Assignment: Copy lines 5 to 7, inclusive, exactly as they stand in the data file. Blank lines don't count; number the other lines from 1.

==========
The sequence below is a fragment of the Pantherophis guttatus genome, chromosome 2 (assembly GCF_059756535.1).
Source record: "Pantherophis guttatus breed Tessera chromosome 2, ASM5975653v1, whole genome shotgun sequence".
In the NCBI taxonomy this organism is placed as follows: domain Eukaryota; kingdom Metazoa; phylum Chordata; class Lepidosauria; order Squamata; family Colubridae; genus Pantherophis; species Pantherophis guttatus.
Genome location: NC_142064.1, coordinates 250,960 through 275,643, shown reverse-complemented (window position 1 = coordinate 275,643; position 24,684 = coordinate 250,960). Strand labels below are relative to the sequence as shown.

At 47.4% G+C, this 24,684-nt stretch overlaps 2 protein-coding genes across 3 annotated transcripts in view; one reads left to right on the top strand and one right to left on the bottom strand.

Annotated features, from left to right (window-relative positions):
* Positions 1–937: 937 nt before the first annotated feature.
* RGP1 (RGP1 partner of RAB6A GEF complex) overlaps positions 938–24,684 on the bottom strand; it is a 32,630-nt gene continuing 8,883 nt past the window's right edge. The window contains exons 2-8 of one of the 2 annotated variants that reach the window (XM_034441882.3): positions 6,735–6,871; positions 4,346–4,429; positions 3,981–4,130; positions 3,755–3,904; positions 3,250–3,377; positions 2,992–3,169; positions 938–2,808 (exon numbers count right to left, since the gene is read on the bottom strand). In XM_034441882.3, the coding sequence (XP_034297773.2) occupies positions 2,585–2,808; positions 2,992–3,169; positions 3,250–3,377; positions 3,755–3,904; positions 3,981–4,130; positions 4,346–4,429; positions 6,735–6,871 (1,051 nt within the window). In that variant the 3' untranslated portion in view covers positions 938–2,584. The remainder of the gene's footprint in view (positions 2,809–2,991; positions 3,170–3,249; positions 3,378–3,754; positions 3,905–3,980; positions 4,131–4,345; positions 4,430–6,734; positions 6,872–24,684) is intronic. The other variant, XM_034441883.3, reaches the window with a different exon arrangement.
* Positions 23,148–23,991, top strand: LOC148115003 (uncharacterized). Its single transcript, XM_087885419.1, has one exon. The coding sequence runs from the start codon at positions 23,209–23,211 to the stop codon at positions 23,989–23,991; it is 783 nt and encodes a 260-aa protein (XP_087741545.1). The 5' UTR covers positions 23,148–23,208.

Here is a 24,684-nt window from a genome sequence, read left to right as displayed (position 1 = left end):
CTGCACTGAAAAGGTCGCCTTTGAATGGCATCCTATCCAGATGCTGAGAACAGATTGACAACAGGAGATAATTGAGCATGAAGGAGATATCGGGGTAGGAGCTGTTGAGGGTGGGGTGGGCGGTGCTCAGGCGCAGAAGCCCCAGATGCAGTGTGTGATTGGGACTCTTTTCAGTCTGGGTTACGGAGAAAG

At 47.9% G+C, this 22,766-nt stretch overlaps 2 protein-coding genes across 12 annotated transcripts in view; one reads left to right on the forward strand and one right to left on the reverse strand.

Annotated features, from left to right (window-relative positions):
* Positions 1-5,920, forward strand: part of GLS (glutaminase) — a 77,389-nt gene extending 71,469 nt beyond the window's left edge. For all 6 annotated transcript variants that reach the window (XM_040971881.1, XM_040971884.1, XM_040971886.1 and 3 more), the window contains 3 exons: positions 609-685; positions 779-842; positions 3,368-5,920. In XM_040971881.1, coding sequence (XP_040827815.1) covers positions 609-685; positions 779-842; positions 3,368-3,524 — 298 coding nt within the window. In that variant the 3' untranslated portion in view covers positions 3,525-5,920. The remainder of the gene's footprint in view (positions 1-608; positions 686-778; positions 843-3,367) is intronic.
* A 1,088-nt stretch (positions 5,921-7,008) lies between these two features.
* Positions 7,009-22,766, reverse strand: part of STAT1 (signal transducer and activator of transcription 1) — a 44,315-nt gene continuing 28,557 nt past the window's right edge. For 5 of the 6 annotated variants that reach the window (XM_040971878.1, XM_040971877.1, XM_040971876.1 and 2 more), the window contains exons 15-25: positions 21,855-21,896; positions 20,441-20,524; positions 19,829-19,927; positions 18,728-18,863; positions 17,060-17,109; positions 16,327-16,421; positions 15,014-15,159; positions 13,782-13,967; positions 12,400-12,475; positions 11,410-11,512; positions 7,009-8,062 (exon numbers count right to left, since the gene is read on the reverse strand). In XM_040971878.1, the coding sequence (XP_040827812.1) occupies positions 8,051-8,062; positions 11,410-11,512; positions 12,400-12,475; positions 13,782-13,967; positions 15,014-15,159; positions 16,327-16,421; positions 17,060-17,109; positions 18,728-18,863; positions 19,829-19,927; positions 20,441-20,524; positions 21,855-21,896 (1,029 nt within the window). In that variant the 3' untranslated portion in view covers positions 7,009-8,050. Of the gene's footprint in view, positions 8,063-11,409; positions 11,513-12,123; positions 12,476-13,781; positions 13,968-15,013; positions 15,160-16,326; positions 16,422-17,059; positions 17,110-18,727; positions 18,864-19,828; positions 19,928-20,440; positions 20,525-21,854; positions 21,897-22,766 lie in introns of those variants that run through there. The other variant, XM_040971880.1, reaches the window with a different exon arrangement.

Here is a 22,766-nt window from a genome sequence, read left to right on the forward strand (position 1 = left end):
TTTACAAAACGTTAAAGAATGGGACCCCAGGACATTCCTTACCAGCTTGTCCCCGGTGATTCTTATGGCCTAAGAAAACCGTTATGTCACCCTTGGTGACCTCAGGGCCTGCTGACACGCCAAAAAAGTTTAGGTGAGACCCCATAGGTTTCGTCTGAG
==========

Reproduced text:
At 47.4% G+C, this 24,684-nt stretch overlaps 2 protein-coding genes across 3 annotated transcripts in view; one reads left to right on the top strand and one right to left on the bottom strand.

Annotated features, from left to right (window-relative positions):
* Positions 1–937: 937 nt before the first annotated feature.